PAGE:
Apple and Google both offer programs for educators who are keen to demonstrate what their products can do and having attended conferences and meetings with such people present, it is clear that the investment in finding these representatives who are, or have been teachers, makes a real impact on you as a delegate.

It’s great to hear stories of how others have made technology work in their classroom and it makes you want to go out and achieve the same thing.

5. Aspirational

apple think different

If teachers don’t understand that Apple’s slogan doesn’t just apply to their technology, but the way we teach with technology, the battle to prepare students for the world will be lost.

It may not sound entirely convincing to say, but the truth is that Apple products are highly desirable and respected. Students want to own iPads and iPhones and anything really that starts with ‘i’. This makes a difference when introducing new technology and more importantly, new pedagogical strategies.

To do so with a device that they want to engage with makes the learning process better. In a recent questionnaire to my students, one commented that ‘materials that were learnt using the iPads are remembered better.’

It’s a simple reality that if you give someone a way to do something that they can relate to, engage with and enjoy, they will do the job you give them better.  Students are vey workman-like when I give them laptops. They know what is ‘expected’ and they get on and do it. When I give them iPads, I don’t know what they’ll produce at the end of it and often neither do they. If that scares you as a teacher then iPads are probably not the right device for you. If this excites you, then try and get hold of just one. Hook it up to an Apple TV and see what you can do with a few apps and a newly revitalised class,

14 Comments

  1. Niels Jakob

    January 3, 2013 at 5:56 am

    Don’t forget, that one of the most important things students have to learn today, is the ability to choose between different tools for different tasks. With an iPad they are limited to choosing tools that are accepted by the App Store people. With a laptop they are free to build their own tools, or to choose among many free, webbased and cross-platform tools.

    The iPad is not a replacement for a laptop, I agree. But many schools running 1:1 projects use the iPad as a replacement for the laptop. And that’s a shame, cause the iPad will, in my opinion, never be a good king of the classroom – it will only be a king who restrains students’ from learning what’s most important.

    • Peter Jang

      January 15, 2013 at 7:20 am

      Indeed. “Ecosystem” is just another word for “lock-in”.

  2. john Hobson

    January 3, 2013 at 7:00 am

    Yet another PR job for iPads with not one bit of evidence to justify the hype. The author confuses a brand with the technology for a start. Tablets may be transformational but until someone actually produces quantifiable evidence the jury remains out. Plus why would educationalists trap themselves in the closed overpriced world of iOS?

    • NJM

      January 3, 2013 at 8:21 pm

      Absolutely. Moreover, an inaccurate comparison of apps with windows-based laptops. Compare the best with the best, not a straw man.

  3. FalKirk

    January 3, 2013 at 8:01 am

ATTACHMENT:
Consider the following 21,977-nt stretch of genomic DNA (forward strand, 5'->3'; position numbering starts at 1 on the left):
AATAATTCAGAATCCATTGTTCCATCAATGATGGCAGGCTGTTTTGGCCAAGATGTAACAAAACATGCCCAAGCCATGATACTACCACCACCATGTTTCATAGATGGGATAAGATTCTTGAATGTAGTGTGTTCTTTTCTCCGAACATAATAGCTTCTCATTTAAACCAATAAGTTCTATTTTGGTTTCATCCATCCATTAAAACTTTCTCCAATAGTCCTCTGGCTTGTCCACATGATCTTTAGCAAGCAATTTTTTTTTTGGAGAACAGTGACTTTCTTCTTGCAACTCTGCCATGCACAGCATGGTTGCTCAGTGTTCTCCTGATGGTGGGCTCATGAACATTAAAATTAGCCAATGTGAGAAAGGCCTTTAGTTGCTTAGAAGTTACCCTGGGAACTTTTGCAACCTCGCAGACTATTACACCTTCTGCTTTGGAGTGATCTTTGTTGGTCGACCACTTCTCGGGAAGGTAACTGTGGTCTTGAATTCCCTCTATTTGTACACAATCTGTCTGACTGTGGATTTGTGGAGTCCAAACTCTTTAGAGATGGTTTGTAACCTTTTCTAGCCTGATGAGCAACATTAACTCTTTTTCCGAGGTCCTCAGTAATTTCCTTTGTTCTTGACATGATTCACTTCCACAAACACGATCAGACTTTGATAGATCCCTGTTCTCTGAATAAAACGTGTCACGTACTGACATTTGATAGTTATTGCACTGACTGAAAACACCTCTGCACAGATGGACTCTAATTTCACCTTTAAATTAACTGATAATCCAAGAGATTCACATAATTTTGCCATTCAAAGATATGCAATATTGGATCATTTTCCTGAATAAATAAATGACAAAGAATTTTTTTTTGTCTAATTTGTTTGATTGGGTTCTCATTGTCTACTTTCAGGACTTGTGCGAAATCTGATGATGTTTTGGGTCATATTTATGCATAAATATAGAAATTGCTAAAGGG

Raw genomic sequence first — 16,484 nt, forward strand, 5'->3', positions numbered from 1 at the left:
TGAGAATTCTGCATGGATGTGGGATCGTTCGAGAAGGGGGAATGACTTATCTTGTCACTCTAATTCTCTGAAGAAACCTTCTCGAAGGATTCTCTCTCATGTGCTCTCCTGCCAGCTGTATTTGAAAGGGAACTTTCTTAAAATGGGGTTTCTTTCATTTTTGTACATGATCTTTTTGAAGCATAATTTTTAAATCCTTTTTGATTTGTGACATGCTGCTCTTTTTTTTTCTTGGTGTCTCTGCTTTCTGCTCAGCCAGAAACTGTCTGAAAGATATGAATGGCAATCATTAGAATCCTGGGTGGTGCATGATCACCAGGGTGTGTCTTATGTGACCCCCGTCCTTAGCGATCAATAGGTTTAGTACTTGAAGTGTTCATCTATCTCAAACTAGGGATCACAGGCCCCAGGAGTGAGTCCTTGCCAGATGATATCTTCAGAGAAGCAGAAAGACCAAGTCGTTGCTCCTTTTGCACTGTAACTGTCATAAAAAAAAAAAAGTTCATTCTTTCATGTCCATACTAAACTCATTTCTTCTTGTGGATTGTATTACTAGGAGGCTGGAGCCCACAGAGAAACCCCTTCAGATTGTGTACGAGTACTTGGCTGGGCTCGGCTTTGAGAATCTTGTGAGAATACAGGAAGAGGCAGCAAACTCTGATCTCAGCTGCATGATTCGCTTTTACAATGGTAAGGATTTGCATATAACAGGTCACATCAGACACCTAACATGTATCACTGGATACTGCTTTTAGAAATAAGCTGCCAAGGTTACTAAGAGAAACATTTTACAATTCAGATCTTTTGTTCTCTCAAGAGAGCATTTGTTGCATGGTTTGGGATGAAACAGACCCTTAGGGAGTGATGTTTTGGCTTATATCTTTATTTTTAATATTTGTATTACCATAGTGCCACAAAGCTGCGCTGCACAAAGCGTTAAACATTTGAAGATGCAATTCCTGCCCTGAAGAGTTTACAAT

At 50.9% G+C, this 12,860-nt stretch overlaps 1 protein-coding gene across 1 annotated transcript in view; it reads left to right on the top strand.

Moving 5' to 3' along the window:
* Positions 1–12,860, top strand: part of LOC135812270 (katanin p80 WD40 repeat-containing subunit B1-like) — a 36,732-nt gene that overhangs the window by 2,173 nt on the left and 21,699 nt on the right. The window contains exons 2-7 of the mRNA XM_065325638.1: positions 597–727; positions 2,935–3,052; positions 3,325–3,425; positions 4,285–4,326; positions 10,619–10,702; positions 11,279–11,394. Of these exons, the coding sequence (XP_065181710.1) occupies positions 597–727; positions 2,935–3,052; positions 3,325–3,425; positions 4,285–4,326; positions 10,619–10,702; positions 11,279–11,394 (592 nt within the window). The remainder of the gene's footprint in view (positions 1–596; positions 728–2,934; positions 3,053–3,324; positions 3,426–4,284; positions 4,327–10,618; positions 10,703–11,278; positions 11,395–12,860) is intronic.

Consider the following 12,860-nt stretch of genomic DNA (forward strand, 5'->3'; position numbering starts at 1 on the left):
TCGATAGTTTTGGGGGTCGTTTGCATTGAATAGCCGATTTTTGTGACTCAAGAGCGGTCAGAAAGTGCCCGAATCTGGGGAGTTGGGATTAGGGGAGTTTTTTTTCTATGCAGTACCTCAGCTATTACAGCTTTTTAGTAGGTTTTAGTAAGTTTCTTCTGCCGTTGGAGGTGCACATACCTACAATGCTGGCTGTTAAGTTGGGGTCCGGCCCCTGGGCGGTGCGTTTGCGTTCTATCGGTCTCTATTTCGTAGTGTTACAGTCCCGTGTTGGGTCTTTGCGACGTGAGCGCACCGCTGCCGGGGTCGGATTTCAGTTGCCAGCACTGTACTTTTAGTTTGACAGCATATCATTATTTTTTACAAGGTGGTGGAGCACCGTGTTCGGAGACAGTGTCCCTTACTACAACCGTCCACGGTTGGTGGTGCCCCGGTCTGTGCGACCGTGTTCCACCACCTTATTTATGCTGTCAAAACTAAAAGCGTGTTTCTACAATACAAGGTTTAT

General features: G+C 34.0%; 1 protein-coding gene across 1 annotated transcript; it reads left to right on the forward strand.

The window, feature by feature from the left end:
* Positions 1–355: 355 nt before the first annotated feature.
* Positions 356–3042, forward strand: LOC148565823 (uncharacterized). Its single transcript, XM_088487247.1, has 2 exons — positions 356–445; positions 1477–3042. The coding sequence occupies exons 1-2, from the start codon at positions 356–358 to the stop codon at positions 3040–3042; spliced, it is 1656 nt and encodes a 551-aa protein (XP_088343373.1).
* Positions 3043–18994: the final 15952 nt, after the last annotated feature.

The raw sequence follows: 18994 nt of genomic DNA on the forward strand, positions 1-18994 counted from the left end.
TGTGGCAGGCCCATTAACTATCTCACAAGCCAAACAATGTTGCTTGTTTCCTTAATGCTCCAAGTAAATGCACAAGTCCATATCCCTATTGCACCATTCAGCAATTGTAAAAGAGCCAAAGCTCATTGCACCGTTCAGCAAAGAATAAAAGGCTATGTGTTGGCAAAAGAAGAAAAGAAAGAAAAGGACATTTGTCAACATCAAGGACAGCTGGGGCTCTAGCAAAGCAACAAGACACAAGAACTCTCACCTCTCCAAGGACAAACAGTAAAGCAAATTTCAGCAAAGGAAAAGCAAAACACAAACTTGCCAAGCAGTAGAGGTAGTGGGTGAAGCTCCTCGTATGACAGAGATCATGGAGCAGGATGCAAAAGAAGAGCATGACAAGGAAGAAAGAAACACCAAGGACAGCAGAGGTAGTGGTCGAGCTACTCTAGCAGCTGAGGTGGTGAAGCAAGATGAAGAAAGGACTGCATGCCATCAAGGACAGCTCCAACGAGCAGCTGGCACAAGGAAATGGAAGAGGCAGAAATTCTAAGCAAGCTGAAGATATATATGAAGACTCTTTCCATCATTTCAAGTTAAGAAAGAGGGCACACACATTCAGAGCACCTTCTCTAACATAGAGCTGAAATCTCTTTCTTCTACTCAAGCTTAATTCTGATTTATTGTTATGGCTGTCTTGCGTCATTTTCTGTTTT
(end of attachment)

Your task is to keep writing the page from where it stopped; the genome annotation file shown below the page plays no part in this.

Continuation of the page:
“why would educationalists trap themselves in the closed overpriced world of iOS?”

    First, show me a non-ad based tablet that is cheaper.

    Second. Some reasons why education may want to be “trapped” in iOS. 1) Better integration between phone, tablet and notebook; 2) easier app creation and distribution; 3) less fragmentation between devices; 4) higher quality hardware; 5) More software options (almost all education specific software is targeted for iOS first).

    Other computing options should most definitely be considered. But let’s not dismiss the obvious advantages of using an Apple device just because of your hatred for the company.

  4. sandy

    January 3, 2013 at 8:52 am

    ipads are requiring training programs because they are fairly new not necessarily because they are more proficient. Just as when pc’s were fairly new, people needed training for those too.

  5. Gene

    January 3, 2013 at 10:43 am

    Apple is to be commended for causing disruption in education, and that is certainly beneficial. I thought the SAMR chart was interesting. Beyond that, there are so many distortions or fractured rationale about how ios is superior (despite the crazy cost differential), it was hard to read and take very seriously. It does seem like a PR job for Apple, as noted above.

    @FalKirk – not sure what you mean by ‘non-ad based’ tablets but there are plenty of fully functional 7 and 10 inch Android 4.0 based tablets out there that are about half as expensive as an iPad, so when (total) cost IS a consideration, it *seems* reasonable to look closely at the Android platform. Where the rubber hits the road is in apps, of course, and I seem to find all the apps needed to support students learning (and, yes, up the SAMR scale) on the Google Play. I think the ‘there are so many thousands more ios apps’ argument is rapidly becoming spurious. Total cost of ownership is key; again, Android should not be dismissed.

    Oh, and regarding the cool factor, the 3 classes at my school with a 1:1 Google Chromebook program seem to love their devices and get a phenomenal amount of creative work out of them. People should look hard at the Chromebook – 100% internet based computing. The future (in our case, the present) is the cloud!

    My .02 cents (or quid).

  6. Adam